Is Microsoft really trying to protect hotmail users from URL Squatters?

March 18, 2010

NPR revealed (to me) this morning that Microsoft has filed a lawsuit against an exercise equipment firm in CA for buying domains similar to hotmail.com in hopes of catching fat-fingered users. So I’m laughing riding alone in my Volvo at the absurdity of Microsoft pursuing this action against a small firm exploring a very popular tactic for capturing traffic. At least they should be happy it is not (another) porn site.

On a more serious note, registering domains similar to your own is a very smart approach, especially if you have a hard to spell or hard to remember domain. For instance, we have a client named Stien. Every time I try to send him email, I spell his name Stein in the classic way of Ben Stein. It would be a logical choice for this man to register both spellings of his name as a URL just in case folks make an error.

For that matter, Microsoft probably should have had the foresight to register these mispelled names themselves. How often do you fat-finger a site and find yourself redirected to the place you really wanted to go to begin with? Businesses are smart enough to already be taking this approach and if they aren’t, they are learning fast.

The other savvy approach marketers are using is to not only register variations of their own domains but variations of their competition, too. Why not? If it allows you to get the traffic you’re looking for, it is a completely legitimate strategy and one you should explore. It’s no coincidence that GoDaddy.com suggests alternate variations on  domains when you register them. Take advantage of their offers then use some creativity and come up with a few more.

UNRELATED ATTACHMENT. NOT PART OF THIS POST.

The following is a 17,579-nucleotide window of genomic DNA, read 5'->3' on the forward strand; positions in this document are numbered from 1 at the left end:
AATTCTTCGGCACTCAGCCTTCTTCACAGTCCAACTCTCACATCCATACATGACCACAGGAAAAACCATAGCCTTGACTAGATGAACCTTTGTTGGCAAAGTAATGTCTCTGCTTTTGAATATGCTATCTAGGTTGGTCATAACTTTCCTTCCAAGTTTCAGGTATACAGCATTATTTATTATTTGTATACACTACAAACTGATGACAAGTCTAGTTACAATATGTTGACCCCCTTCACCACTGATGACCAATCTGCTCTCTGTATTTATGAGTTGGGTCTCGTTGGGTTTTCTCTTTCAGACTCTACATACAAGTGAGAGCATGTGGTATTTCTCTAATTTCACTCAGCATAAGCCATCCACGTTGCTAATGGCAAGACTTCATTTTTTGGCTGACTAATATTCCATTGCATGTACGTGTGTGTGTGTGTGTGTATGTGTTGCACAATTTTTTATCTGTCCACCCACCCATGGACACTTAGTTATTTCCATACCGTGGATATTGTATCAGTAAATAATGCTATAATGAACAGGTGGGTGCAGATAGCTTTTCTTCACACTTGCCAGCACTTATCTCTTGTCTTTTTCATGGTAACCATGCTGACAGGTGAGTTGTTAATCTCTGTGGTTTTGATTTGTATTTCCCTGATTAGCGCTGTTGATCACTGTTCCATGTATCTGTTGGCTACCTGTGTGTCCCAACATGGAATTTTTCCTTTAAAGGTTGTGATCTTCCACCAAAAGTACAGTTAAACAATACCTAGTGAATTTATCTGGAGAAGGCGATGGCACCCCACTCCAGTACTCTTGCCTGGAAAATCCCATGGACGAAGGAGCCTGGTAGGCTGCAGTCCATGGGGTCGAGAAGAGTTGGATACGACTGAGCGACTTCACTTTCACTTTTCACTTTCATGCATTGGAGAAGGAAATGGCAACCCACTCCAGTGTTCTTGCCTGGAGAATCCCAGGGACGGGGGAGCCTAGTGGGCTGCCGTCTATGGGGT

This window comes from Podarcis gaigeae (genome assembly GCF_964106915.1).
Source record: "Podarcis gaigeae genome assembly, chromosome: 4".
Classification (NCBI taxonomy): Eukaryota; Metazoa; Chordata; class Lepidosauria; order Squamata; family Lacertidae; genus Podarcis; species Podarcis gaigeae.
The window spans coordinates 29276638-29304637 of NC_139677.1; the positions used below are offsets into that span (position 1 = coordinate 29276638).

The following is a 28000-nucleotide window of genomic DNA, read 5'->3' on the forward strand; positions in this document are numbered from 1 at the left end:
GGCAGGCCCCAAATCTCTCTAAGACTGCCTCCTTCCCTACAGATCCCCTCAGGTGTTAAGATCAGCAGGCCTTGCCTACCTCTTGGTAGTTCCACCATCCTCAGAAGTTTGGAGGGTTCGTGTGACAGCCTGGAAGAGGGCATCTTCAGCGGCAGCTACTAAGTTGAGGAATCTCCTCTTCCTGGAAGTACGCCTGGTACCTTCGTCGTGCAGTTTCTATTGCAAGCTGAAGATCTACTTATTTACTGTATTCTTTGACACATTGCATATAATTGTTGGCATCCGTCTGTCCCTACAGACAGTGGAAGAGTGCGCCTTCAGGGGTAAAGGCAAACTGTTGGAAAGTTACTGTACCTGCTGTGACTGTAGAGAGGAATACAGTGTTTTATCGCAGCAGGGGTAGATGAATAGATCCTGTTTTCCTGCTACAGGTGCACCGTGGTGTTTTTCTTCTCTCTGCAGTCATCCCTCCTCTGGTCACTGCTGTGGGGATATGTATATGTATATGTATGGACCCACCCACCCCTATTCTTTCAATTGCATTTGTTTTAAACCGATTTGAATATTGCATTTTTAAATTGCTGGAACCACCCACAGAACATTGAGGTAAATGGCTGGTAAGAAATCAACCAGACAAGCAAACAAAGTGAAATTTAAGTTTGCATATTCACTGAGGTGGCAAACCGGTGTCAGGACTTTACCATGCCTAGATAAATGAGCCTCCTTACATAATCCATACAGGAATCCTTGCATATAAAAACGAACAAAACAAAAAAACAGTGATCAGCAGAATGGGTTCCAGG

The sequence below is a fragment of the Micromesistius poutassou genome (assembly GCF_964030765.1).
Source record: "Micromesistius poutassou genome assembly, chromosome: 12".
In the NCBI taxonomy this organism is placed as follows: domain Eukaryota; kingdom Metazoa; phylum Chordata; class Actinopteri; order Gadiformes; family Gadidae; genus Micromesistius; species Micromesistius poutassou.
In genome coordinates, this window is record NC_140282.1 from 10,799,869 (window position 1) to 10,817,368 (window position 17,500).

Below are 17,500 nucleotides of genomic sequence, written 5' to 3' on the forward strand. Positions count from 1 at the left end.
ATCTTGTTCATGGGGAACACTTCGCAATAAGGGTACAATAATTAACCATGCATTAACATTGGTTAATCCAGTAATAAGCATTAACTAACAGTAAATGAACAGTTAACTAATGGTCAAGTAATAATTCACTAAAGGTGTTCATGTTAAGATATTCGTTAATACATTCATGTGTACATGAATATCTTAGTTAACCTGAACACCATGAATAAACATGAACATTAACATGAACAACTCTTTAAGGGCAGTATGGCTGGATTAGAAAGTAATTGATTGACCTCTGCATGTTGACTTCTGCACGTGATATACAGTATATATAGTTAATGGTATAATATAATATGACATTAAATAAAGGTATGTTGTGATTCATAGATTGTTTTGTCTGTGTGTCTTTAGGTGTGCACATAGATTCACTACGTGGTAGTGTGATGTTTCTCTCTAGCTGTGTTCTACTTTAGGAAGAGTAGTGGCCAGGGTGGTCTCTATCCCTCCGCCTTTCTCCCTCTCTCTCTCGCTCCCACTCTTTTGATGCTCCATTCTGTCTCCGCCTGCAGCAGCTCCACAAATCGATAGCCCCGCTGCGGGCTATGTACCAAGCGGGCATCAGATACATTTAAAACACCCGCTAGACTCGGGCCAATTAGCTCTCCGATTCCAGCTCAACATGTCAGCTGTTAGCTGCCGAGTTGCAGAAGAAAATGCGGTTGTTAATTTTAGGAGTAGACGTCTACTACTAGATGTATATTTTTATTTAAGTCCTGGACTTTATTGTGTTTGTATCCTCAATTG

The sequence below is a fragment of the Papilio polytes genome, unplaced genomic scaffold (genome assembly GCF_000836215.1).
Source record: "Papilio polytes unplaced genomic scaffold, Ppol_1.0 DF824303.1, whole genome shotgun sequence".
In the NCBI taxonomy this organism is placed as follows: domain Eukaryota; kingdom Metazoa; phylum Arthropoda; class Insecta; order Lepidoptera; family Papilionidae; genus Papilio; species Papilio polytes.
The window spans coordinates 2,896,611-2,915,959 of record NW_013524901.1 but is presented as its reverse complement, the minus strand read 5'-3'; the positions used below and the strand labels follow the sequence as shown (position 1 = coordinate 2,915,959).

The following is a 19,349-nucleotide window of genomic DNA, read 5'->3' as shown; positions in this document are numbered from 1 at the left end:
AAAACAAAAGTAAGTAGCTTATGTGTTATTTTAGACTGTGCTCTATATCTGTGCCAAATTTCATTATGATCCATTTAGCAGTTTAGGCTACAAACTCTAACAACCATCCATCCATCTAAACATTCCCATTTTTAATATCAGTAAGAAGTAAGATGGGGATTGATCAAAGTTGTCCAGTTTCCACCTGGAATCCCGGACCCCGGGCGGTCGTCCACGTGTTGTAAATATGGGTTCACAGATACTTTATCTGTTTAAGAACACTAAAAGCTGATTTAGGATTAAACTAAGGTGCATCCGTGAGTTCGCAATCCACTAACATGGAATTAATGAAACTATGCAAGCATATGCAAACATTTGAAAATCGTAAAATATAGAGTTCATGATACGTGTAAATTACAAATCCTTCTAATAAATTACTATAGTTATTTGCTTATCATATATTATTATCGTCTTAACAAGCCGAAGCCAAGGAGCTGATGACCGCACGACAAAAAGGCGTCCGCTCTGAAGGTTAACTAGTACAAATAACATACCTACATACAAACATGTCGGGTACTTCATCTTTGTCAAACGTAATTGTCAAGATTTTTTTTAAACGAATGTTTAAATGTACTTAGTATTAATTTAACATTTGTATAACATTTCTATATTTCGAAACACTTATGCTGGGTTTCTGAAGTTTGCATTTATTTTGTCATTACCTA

As for the exercise equipment company’s domains, you can bet that Microsoft will probably be buying those shortly anyway.

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AMA Marketing Technology SIG Brings BING, Yahoo! and More to Maggiano’s

July 16, 2009

Event at $35, lunch at Maggiano’s is always an enjoyable thing. Today’s American Marketing Association meeting featured a panel discussion collectively promoted as Clicks to Bricks or how to get more sales out of your on-line presence. Nothing earth shattering about this presentation but I did enjoy the quips of panel member Evan LaPointe of Search Discovery and wanted to elaborate on my favorite.

He pointed out that if performance is 90% what happens after the click then why do so many companies hire and fire based on clicks? The reality is that it’s not enough to bring people to the site if you aren’t equipped to convert them. As a matter of fact, a campaign with a high click through and a low conversion could be down right expensive. So perhaps, as Evan pointed out, a great many people are focusing on the wrong metric.

If you’re hiring a SEM (search engine marketing) firm to help send traffic to your site but aren’t working with them (or your design team) to set up appropriate and reciprocating landing pages then you’re wasting your Google dollars. Sending those dollars to Yahoo! and BING isn’t going to improve things if you don’t provide a welcome reception for the traffic when they get there. 

Time and again we find that a fantastic-looking site can have a high abandonment rate while a really ugly site with rich, up-to-date content will have great stickiness.Regardless of whether you’re talking about search engines or real-live eyeballs, it’s all about the content. If you’re not taking the time to invest in developing quality content that educates your customer on the value of your product or service then you’re wasting your money paying for paid search.